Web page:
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Outbreaks of pertussis occur every two to five years. Each time, those rascals…the unvaccinated…are blamed. Convenient to say the least. A look at the CDC’s own statistics and studies about the subject prove this to be an intellectually lazy false assumption. And then there are studies showing the vaccinated and unvaccinated have the same rates of pertussis. Inconvenient.

In the first six months of 2014, there has been much media coverage and discussion among health professionals about an increase in pertussis (whooping cough) cases. As usual, there is much to be learned by digging deeper into the issue, the studies quoted…or not quoted at times…and the motivation behind those who purport to be experts on the subject.

Yes, pertussis is increasing over the last few years. And increases have proven to be cyclical over the course of many decades. Roughly every three to five years, there’s a spike upward in reported cases. Recent spikes have alarmed doctors with their numbers. None of this is comforting to parents if their child gets sick with whooping cough.

But…

If you simply read the headlines about this subject, it seems clear. Whooping cough cases are increasing and we are led to believe it’s probably due to the “unvaccinated” kids. Much of the confusion reported in the mainstream media is due to the study, Nonmedical Vaccine Exemptions and Pertussis in California, 2010 from the journal Pediatrics which concluded: “Other studies have shown evidence to support several factors that have likely contributed to the increase in pertussis cases in recent years. Our findings suggest that communities with large numbers of intentionally unvaccinated or undervaccinated persons can lead to pertussis outbreaks. In the presence of limited vaccine effectiveness and waning immunity, sustained community-level transmission can occur, putting those who are most susceptible to communicable diseases, such as young infants, at increased risk.”1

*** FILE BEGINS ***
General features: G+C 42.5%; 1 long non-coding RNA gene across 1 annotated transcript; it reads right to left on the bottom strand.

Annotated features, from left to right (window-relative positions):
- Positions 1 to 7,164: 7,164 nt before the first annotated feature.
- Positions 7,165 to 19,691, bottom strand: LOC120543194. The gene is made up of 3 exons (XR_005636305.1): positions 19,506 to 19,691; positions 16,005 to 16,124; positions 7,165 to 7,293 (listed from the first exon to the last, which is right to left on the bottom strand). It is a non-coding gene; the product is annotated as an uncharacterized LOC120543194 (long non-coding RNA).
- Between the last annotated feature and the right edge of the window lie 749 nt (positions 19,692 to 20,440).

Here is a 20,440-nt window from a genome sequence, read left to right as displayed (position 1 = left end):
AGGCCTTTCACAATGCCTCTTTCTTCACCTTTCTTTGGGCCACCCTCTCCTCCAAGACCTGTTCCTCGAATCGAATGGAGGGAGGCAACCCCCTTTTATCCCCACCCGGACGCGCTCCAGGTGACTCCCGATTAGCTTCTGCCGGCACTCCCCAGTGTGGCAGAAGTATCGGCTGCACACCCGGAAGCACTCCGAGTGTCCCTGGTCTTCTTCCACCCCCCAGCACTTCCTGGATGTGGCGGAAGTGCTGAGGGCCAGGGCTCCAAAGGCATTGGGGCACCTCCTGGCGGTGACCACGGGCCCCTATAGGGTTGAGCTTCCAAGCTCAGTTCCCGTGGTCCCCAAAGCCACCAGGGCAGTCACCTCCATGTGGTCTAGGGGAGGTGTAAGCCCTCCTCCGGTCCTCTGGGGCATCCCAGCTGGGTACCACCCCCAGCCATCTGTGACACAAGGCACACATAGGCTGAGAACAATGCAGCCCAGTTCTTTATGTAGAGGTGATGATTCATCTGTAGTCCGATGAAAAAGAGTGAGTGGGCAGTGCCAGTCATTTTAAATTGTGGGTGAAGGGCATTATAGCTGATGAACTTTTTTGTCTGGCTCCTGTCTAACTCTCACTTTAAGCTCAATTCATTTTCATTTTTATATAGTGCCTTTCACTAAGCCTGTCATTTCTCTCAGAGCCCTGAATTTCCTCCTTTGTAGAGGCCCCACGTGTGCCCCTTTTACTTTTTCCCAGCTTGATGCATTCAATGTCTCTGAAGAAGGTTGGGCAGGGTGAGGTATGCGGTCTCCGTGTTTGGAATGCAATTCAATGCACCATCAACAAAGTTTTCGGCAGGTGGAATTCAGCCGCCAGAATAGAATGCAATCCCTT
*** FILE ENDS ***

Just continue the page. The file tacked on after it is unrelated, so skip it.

Except…this is a conclusion of correlation, not causation. The authors of this study correlated areas of population that have high unvaccinated or undervaccinated people and then looked for hospital visits in or around those areas that had admissions of patients with whopping cough.

A study of causation would have reviewed the actual patients who were admitted to the hospitals and determined if they had or had not been vaccinated or if they were undervaccinated. No one in this study was asked if they were or were not vaccinated or undervaccinated.

Undervaccinated is important as the government recommends children get five doses, the first shot at 2 months and last between 4 and 6 years. A booster shot is recommended around 11 or 12. Some children don’t complete the full course.